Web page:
Hot Chips

Reporter: Helen Wellings

They're Australia's favourite hot snack, along with the meat pie -- hot chips. Chunky , straight-cut, crinkle-cut or wedge; Fried, baked, microwaved; potato encased in crisp, golden fat they are hard to beat.

With "fat free" and "salt reduced" -- the food industry's constant catch cries -- are chips cooked in fat, sprinkled with salt, one of the very worst foods of all or are some OK?

Food Scientist, Tony Thirlwell, CEO of the Heart Foundation, says "It's a matter of how often you have them and how the chips are prepared is important".

We analysed the contents of different brands of supermarket chips and takeaway varieties to find out which were healthy, not so healthy and downright bad for you.

Nicole Senior, Accredited Practising Dietitian and Nutritionist and, author of Eat to Beat Cholesterol, is turning the tables on the food industry's 97% fat-free, less fat mantra. She says healthy eating is not about avoiding fat -- it's about making sure we eat, even increase our intake of the right fats. "We do need to eat healthy fats, and oils are a source of healthy fats", Nicole said.

"It's also important the oils that are used because not oils are the same -- there are healthier oils and there are unhealthy oils", Tony said.

Tony says there's a hierarchy of oils, good to bad. Some takeaway chips are still cooked in cheap, unhealthy oils -- and they shouldn't be. "It's to do with the level of saturation in the oil. You should try to reduce saturated fats as much as you can because it leads to heart disease", Tony said.

The best oils - top score goes to canola with 92% of the good poly and monounsaturated fats, only 8% bad saturated fats; Sunflower has 90% unsaturated; grapeseed 88% unsaturated.

The worst oils are cottonseed 74% saturated, 26% unsaturated; even worst are beef tallow with 4% bad-for-the-heart transfats; palm oil about half is saturated fat, and worst of all is coconut oil, 91% is unhealthy saturated fat.

"A lot of the big fast food chains have made good changes, they have changed to healthier oils", Nicole said.

KFC, Hungry Jacks and McDonalds chips get the thumbs up for oil -- they're cooked in healthy canola. Because of its high demand, canola has also become a cheap oil, so there's no excuse not to cook in it.

But for Red Rooster's chips, the ingredients label says they're fried in a mixture of canola and palm oil. "So palm is not very good. Nandos, when we asked them, they said they cooked their chips in cottonseed oil", Nicole said.

So look for the good canola or sunflower oil, but not too much.

And with chips size does matter. "The surface area of the chip is the way oils absorb into the chips so if you have thicker chips they're better for you than thinner chips, thinner chips have a higher level of fat in them than thick chips", Tony said.

Which makes KFC's thicker chips lowest in fat, 9.2% total fats, 1.2% unsaturated; half the fat of Macca's thin chips --19% fat and 2.35 unsaturated; 955 kJ per 100 gm in KFC compared with 1480kJ in MacDonalds.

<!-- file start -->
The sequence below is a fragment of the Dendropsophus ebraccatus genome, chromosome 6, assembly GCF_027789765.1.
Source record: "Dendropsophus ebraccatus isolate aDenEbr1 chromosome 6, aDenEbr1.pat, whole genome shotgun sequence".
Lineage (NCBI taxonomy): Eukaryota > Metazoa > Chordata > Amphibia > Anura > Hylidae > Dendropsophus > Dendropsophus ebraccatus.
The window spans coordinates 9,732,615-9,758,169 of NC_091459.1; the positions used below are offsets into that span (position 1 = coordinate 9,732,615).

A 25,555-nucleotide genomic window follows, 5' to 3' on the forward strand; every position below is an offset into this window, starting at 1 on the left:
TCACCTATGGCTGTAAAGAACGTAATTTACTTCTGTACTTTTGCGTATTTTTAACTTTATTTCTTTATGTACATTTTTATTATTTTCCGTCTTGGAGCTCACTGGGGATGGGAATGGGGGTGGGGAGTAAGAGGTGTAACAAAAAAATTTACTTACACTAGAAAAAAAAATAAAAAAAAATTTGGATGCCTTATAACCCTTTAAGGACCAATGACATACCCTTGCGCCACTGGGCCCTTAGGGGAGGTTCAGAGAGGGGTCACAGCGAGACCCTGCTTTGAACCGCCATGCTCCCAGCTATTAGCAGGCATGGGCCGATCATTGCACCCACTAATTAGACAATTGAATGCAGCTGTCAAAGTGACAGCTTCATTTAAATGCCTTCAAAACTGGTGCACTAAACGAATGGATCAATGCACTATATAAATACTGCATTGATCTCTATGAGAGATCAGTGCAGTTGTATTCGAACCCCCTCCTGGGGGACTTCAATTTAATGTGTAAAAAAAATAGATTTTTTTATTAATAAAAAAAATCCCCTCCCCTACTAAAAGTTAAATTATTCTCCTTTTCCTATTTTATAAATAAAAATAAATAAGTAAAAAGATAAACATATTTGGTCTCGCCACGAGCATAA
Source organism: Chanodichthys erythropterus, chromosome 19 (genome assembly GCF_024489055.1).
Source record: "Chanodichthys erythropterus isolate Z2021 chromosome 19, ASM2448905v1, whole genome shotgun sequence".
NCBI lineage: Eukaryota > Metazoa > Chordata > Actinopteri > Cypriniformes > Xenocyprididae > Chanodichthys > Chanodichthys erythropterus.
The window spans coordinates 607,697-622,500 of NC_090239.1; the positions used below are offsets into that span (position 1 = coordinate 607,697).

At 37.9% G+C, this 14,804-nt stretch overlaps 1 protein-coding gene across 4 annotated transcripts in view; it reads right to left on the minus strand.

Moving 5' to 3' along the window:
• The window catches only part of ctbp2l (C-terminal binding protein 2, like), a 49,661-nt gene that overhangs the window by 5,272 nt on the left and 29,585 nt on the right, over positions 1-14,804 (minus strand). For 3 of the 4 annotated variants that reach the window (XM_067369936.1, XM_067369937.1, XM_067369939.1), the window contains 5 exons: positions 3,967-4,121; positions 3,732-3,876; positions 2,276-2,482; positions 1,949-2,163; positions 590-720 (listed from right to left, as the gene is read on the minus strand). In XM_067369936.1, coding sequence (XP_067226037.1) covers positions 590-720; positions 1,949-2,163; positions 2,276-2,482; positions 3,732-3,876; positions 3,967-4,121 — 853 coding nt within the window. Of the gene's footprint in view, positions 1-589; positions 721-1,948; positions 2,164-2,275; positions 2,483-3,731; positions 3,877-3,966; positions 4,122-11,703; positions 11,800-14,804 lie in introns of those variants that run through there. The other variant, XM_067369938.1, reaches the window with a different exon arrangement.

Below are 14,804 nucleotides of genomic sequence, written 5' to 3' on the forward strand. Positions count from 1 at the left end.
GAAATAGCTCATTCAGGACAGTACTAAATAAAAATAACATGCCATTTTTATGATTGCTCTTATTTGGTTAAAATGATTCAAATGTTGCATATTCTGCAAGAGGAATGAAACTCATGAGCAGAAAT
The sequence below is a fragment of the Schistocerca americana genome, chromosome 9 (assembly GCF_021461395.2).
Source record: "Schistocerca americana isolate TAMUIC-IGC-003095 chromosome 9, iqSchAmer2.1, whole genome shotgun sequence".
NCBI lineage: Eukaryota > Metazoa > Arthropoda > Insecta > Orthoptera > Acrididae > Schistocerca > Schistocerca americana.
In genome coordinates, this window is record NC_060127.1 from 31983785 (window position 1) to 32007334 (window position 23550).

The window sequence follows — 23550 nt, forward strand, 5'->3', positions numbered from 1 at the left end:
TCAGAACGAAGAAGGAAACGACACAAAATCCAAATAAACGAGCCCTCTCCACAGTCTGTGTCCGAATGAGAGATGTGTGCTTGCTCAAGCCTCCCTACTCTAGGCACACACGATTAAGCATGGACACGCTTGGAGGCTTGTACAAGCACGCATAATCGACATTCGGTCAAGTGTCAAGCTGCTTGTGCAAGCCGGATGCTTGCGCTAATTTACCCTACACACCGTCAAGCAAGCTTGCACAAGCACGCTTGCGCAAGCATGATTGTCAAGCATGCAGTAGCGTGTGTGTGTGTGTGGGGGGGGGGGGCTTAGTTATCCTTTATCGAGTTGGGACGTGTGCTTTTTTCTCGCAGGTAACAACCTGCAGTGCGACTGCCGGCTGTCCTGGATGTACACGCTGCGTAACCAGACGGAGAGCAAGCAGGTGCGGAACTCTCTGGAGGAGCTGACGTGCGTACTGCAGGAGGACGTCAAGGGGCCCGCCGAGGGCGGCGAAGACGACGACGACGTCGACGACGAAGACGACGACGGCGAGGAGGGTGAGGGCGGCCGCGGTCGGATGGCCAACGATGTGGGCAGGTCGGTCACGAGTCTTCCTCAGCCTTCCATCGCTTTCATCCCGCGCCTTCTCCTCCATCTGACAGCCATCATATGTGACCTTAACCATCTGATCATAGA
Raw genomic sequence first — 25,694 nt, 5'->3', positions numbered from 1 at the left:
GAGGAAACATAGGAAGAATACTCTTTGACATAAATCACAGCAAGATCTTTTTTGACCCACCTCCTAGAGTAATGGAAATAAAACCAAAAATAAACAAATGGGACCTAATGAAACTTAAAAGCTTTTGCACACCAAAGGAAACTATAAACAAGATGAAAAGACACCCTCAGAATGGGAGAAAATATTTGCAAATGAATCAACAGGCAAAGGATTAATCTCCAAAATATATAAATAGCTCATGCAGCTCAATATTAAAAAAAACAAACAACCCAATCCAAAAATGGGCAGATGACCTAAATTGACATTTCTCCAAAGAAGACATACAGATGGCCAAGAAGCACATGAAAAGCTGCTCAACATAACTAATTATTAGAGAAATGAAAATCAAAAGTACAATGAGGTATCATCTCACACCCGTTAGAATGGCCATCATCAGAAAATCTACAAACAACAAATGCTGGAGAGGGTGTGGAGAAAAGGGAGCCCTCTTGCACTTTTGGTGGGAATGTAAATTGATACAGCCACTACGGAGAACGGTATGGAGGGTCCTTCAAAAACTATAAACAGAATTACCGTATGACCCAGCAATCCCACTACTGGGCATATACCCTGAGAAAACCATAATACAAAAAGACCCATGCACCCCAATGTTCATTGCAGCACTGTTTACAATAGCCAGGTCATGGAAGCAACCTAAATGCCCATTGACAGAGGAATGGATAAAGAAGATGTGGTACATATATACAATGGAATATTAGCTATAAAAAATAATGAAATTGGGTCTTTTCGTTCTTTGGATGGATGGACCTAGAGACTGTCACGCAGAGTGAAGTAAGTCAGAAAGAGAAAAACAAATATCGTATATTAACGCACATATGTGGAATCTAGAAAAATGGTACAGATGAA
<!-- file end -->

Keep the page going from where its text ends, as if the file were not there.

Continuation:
And Maccas has the highest sodium or salt level. "Salt is not good for us", Nicole said.

A large proportion of suburban fish and chip and small takeaway shops still cook in cheap, unhealthy fats like palm and cottonseed oils, something the Heart Foundation is working with local councils to change.

For supermarket chips there's good news. "I was pleased to see that all these products use healthy oil, they use either canola or sunflower and most are very low in salt or sodium", Nicole said.

The supermarket chips contain 95% to 97% potato, but BirdsEye only 87% potato. "It actually has the lowest content of potato and that is because it has lots of coating on each slice of the chip to make it tasty. As a result it has more salt or sodium", Nicole said.

The highest amount of sodium or salt is found in the Coles chips, then Bird's Eye.

Supermarket frozen chips have another huge advantage over takeaway. "What is really pleasing with the supermarket brands is you can bake, so they give you an option of oven baking which contains less oil. You don't have that option with the fast food unfortunately and this is where portion size becomes really important", Nicole said.

For cooking chips at home, Nicole says, "What what I wouldn't recommend for deep frying at home is your extra virgin olive oil because this has high Aeolic content that can be destroyed when you heat it to high temperatures for frying. So leave it for drizzling and for the salad dressing", Nicole said.

It is also advised to use absorbent paper to soak up excess fat and watch the portion size.

The final piece of advice from Tony is: "The tick is a good guide because if it has the tick you can guarantee it meets strict criteria that the Heart Foundation insists those food manufacturers comply with".

And from Nicole: "If you have chips once a week that would be fine. Select the chips as we have done, that are lowest in salt and make sure they are cooked in healthy oil -- and balance the plate with other vegetables".

For further information:

Nicole Senior's book, "Eat to Beat Cholesterol", is published by New Holland.

National Heart Foundation of Australia at: www.heartfoundation.org.au